On 1 March 1959, an unusual invitation to attend a theatrical performance at the Chinese military headquarters outside Lhasa was extended to the Dalai Lama. The Dalai Lama, at the time studying for his lharampa geshe degree, initially postponed the meeting, but the date was eventually set for 10 March. On 9 March, the head of the Dalai Lama’s bodyguard was visited by Chinese army officers. The officers insisted that the Dalai Lama would not be accompanied by his traditional armed escort to the performance, and that no public ceremony for the Dalai Lama’s procession from the palace to the camp should take place, counter to tradition.

According to historian Tsering Shakya, the Chinese government was pressuring the Dalai Lama to attend the People’s Congress in April 1959, in order to repair China’s image with relation to ethnic minorities after the Khampa’s rebellion. On 7 February 1959, a significant day on the Tibetan calendar, the Dalai Lama attended a religious dance, after which the acting representative in Tibet, Tan Guansan, offered the Dalai Lama a chance to see a performance from a dance troupe native to Lhasa at the Norbulingka to celebrate the Dalai Lama’s completion of his lharampa geshe degree. According to the Dalai Lama’s memoirs, the Dalai Lama agreed, but said that the Norbulingka did not have the facilities, and suggested the new auditorium in the PLA headquarters in Lhasa as a more appropriate venue. Neither the Kashag nor the Dalai Lama’s bodyguards were informed of the Dalai Lama’s plans until Chinese officials briefed them on 9 March, one day before the performance was scheduled, and insisted that they would handle the Dalai Lama’s security. Some members of the Kashag were alarmed that were not also invited to lead a customary armed procession, recalling a prophecy that told that the Dalai Lama should not exit his palace.

According to historian Tsering Shakya, some Tibetan government officials feared that plans were being laid for a Chinese abduction of the Dalai Lama, and spread word to that effect amongst the inhabitants of Lhasa. On 10 March, several thousand Tibetans surrounded the Dalai Lama’s palace to prevent him from leaving or being removed. The huge crowd had gathered in response to a rumor that the Chinese communists were planning to arrest the Dalai Lama when he went to a cultural performance at the PLA’s headquarters. This marked the beginning of the uprising in Lhasa, though Chinese forces had skirmished with guerrillas outside the city in December of the previous year. Although CCP offcials insisted that the “reactionary upper stratum” in Lhasa was responsible for the rumor, there is no way to identify the precise source. At first, the violence was directed at Tibetan officials perceived not to have protected the Dalai Lama or to be pro-Chinese; attacks on Hans started later. One of the first casualties of mob was a senior lama, Pagbalha Soinam Gyamco, who worked with the PRC as a member of the Preparatory Committee of the Tibetan Autonomous Region, who was killed and his body dragged by a horse in front of the crowd for two kilometres.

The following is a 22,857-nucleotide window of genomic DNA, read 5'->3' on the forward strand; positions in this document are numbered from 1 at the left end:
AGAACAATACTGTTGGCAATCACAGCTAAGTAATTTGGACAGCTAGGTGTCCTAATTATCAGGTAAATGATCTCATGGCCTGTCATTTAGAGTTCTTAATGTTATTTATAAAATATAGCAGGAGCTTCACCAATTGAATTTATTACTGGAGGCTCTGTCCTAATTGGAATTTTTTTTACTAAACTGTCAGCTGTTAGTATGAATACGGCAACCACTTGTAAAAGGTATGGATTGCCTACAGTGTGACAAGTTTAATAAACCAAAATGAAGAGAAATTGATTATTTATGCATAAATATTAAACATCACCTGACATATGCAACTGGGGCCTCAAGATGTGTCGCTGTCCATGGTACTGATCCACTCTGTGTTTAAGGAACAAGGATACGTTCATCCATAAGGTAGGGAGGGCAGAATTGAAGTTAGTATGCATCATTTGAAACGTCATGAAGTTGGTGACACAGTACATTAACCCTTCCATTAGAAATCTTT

On 12 March, protesters appeared in the streets of Lhasa declaring Tibet’s independence. Barricades went up on the streets of Lhasa, and Chinese and Tibetan rebel forces began to fortify positions within and around Lhasa in preparation for conflict. A petition of support for the armed rebels outside the city was taken up, and an appeal for assistance was made to the Indian consul. Chinese and Tibetan troops continued moving into position over the next several days, with Chinese artillery pieces being deployed within range of the Dalai Lama’s summer palace, the Norbulingka. On 15 March, preparations for the Dalai Lama’s evacuation from the city were set in motion, with Tibetan troops being employed to secure an escape route from Lhasa. On 17 March, two artillery shells landed near the Dalai Lama’s palace, triggering his flight into exile. On 19 March the Chinese started to shell the Norbulingka, prompting the full force of the Uprising. According to the freetibet website, on 21 March 800 shells rained down on the palace, including the shelling of the Norbulingka and Lhasa’s major monasteries, slaughtering thousands of Tibetan men, women and children. Combat lasted only about two days, with Tibetan rebel forces being badly outnumbered and poorly armed.

Mar 10 2011

Six In The Morning

Libyan rebels: ‘Why won’t the world help us?’

Protest movement pleads for intervention as Gaddafi’s forces step up counter-attack

By Kim Sengupta in Ras Lanuf Thursday, 10 March 2011

As Colonel Gaddafi’s forces carried out bloody assaults on rebel-held towns yesterday, those on the receiving end of the wrath were increasingly asking a stark question: Why is the West failing to offer help in our desperate time of need?

Two frontline towns held by dissidents came under sustained attack and an oil facility was set ablaze yesterday during ferocious fighting that left dozens dead as Gaddafi forces rolled back military gains of the opposition.

The feeling was growing in opposition ranks that the disorganised and disunited political and military leadership of the protest movement would not withstand for much longer the sustained pressure being applied by Colonel Gaddafi’s forces.

Mar 10 2011

Wisconsin: Taking Back America